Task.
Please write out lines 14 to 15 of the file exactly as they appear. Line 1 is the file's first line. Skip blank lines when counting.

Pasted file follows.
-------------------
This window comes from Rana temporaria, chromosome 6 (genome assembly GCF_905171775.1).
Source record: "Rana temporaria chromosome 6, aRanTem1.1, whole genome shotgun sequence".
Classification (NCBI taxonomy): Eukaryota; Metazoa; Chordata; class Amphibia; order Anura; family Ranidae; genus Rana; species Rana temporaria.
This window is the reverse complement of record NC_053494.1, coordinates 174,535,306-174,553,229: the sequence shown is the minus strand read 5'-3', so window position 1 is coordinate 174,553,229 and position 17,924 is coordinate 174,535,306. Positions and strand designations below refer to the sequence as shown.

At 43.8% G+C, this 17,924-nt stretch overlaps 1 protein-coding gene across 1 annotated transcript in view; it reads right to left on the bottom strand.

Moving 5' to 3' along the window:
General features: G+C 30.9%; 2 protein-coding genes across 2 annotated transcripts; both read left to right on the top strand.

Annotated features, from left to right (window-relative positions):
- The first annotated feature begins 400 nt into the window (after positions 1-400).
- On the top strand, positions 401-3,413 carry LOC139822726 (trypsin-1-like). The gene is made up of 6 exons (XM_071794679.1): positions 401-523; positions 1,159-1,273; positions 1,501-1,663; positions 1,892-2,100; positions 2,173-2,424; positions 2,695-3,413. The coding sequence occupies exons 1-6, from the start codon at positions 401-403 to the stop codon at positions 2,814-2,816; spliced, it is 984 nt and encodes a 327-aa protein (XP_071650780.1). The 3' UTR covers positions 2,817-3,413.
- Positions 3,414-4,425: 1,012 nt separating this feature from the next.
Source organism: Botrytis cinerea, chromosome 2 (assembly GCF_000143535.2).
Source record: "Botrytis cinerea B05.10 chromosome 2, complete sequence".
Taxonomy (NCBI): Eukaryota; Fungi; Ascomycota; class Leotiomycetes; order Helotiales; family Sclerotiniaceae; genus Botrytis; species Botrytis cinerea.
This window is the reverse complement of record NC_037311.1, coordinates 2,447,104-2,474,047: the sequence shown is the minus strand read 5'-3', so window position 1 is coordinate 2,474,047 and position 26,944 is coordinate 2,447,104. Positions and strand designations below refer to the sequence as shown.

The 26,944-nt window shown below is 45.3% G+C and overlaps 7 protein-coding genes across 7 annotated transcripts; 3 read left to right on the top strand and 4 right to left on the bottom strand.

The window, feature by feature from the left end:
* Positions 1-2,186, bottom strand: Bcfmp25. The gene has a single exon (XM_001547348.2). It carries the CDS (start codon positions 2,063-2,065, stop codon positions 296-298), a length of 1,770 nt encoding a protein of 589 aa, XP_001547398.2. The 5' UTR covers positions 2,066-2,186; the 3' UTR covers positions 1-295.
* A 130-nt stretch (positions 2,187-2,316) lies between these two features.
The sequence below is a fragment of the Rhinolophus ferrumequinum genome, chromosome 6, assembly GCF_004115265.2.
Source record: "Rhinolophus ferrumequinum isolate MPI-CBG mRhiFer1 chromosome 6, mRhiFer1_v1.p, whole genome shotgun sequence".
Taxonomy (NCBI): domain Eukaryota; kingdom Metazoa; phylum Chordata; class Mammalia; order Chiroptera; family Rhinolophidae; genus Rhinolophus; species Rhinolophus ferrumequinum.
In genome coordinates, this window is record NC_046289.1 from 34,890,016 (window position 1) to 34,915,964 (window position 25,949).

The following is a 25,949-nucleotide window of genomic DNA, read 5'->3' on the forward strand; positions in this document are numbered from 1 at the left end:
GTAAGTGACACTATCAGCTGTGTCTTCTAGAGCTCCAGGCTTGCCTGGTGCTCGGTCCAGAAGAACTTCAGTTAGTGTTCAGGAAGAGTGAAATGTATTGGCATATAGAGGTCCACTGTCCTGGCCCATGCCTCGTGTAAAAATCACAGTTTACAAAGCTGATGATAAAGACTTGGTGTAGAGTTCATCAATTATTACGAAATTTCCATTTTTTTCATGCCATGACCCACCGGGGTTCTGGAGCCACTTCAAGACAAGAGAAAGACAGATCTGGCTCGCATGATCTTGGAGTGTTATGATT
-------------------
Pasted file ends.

Taxonomy (NCBI): Eukaryota; Fungi; Ascomycota; class Leotiomycetes; order Helotiales; family Sclerotiniaceae; genus Botrytis; species Botrytis cinerea.
This window is the reverse complement of record NC_037311.1, coordinates 2,447,104-2,474,047: the sequence shown is the minus strand read 5'-3', so window position 1 is coordinate 2,474,047 and position 26,944 is coordinate 2,447,104. Positions and strand designations below refer to the sequence as shown.